Cathedral Choral Society Pays Tribute to Lincoln's 200th Birthday
On Sunday afternoon the Cathedral Choral Society offered a musical tribute to honor the 200th anniversary of Abraham Lincoln's birthday last month. It did so in grand style, with a rare performance of Paul Hindemith's "When Lilacs Last in the Door-Yard Bloom'd," a 1946 setting of Walt Whitman's extended poem in reaction to the president's assassination. Conductor J. Reilly Lewis led his vast volunteer chorus in a unified, richly colored performance, strongest at points that required volcanic swells of sound, such as at the end of the seventh movement.
During a few unaccompanied passages, as in the ninth movement ("Death Carol"), the choir's pitch sank, and the orchestra tended to overwhelm them in softer passages. Baritone soloist Christòpheren Nomura sang with an overly fussy approach to consonants but also with stentorian power, preserving the force and beauty of his voice all the way to the work's conclusion. Mezzo-soprano Marietta Simpson made even more of an impact with her less prominent solo parts, reflective arioso movements in which her Mahlerian earth-mother voice soared.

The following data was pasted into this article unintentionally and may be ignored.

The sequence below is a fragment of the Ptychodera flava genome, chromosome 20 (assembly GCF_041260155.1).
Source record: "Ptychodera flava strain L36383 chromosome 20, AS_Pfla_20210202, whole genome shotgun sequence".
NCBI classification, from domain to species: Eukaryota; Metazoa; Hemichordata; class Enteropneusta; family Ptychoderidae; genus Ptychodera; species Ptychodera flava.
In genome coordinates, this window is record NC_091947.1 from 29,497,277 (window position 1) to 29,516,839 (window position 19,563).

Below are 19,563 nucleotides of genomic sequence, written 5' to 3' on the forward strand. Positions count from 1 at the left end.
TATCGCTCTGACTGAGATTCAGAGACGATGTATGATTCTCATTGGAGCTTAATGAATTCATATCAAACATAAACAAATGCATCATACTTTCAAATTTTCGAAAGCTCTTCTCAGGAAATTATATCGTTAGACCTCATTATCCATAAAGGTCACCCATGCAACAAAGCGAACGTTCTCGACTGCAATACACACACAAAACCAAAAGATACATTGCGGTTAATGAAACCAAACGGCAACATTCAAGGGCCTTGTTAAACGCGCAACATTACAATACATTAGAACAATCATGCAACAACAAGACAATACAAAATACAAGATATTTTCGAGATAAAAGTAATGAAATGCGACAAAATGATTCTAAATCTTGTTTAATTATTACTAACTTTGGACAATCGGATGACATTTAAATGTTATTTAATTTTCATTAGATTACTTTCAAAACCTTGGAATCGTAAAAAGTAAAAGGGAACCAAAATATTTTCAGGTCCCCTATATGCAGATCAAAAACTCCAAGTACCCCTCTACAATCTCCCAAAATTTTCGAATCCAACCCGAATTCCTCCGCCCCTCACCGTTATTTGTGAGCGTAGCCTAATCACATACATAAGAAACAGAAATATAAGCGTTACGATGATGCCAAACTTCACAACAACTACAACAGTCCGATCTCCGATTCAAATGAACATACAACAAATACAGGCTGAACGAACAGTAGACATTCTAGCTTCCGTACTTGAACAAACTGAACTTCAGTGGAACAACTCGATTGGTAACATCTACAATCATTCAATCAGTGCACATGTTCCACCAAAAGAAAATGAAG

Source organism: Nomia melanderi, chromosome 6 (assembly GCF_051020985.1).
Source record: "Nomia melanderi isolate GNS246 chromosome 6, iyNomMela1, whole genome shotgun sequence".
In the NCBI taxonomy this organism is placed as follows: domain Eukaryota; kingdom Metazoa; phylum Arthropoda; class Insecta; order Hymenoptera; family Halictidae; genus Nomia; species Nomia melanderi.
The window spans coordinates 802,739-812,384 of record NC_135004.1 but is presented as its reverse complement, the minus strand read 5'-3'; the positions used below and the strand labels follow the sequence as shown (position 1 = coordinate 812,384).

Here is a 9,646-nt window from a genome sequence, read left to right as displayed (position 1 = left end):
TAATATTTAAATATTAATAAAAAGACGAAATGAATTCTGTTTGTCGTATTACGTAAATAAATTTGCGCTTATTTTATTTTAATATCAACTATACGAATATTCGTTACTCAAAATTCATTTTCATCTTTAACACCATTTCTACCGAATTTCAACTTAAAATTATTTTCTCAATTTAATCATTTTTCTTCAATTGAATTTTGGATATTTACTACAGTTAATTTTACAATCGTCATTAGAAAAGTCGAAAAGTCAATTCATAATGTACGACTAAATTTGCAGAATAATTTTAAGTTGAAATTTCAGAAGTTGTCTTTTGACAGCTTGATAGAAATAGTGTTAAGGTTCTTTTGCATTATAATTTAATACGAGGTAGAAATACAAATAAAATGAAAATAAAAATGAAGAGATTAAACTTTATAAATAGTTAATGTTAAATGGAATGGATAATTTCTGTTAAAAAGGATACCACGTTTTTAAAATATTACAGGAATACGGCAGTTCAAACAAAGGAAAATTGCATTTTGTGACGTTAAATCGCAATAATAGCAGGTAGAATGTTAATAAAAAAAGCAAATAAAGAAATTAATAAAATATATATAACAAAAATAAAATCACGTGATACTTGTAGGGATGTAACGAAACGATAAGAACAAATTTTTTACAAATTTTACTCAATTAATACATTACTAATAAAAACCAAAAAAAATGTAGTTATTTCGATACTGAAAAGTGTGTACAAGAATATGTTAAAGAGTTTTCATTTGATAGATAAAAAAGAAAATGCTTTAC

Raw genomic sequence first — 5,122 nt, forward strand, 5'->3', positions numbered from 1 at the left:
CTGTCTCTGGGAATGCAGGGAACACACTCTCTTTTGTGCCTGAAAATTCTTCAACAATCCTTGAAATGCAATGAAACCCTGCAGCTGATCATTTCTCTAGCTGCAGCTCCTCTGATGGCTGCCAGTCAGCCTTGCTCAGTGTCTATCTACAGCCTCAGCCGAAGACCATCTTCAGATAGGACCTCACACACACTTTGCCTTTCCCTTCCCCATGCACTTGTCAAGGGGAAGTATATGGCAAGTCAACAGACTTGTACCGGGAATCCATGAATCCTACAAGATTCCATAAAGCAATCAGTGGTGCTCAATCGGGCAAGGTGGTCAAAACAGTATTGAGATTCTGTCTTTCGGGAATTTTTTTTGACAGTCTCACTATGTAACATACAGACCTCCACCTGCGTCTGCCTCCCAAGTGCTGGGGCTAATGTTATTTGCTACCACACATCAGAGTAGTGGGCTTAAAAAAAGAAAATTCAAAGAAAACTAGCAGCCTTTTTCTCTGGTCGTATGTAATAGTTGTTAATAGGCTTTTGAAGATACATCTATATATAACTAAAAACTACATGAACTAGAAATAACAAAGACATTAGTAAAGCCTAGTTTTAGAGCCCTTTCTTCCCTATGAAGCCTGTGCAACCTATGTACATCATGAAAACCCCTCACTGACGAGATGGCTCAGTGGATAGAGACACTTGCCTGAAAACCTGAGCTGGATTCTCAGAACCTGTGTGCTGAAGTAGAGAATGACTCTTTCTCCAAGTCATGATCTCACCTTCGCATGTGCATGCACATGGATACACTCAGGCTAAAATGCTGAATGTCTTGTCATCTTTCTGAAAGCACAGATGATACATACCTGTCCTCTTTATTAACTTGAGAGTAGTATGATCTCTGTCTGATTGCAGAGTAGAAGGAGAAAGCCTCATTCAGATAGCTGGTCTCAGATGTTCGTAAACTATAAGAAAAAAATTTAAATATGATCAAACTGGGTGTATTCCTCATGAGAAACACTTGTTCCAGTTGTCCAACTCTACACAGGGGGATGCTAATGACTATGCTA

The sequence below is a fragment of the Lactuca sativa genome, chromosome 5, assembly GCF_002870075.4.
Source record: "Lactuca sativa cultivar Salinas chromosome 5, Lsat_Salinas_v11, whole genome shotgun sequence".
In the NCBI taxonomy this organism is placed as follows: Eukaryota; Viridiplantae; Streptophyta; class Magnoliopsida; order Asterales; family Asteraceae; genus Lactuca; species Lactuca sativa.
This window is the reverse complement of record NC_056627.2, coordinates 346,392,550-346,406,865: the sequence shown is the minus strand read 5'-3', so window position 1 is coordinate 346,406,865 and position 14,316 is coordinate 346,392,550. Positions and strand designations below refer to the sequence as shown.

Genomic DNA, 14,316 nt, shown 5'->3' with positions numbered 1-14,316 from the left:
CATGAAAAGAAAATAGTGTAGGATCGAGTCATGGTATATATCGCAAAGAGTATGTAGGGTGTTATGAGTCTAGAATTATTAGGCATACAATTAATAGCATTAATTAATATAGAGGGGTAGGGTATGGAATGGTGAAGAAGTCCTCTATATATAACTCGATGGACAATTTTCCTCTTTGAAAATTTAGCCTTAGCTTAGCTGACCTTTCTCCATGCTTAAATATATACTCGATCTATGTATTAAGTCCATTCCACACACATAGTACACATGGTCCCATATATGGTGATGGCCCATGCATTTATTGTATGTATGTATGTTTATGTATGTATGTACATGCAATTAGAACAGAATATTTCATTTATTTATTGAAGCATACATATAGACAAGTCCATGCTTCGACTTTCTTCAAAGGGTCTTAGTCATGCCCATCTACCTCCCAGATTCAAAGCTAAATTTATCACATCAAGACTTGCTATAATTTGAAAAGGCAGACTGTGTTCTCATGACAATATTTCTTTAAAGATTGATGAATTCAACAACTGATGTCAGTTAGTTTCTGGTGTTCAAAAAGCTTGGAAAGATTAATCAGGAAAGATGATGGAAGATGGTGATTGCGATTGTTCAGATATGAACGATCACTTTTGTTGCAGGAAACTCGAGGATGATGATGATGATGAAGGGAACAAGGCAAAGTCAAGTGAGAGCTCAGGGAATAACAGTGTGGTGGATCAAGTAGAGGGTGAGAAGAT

Such close proximity to the Hindemith work revealed Aaron Copland's "Lincoln Portrait" for the formulaic schlock it is: campy folk song quotations, some dewy chords and a mishmash of Lincoln snippets and what reads like a dashed-off high school book report. It would have been better just to have Sam Waterston, the éminence grise of televised moral rectitude, recite another Lincoln speech instead. Charles Stanford's "Elegiac Ode" was worth discovering, but Peter Wilhousky's bombastic arrangement of the "Battle Hymn of the Republic" sounded like the musical equivalent of purple prose.
-- Charles T. Downey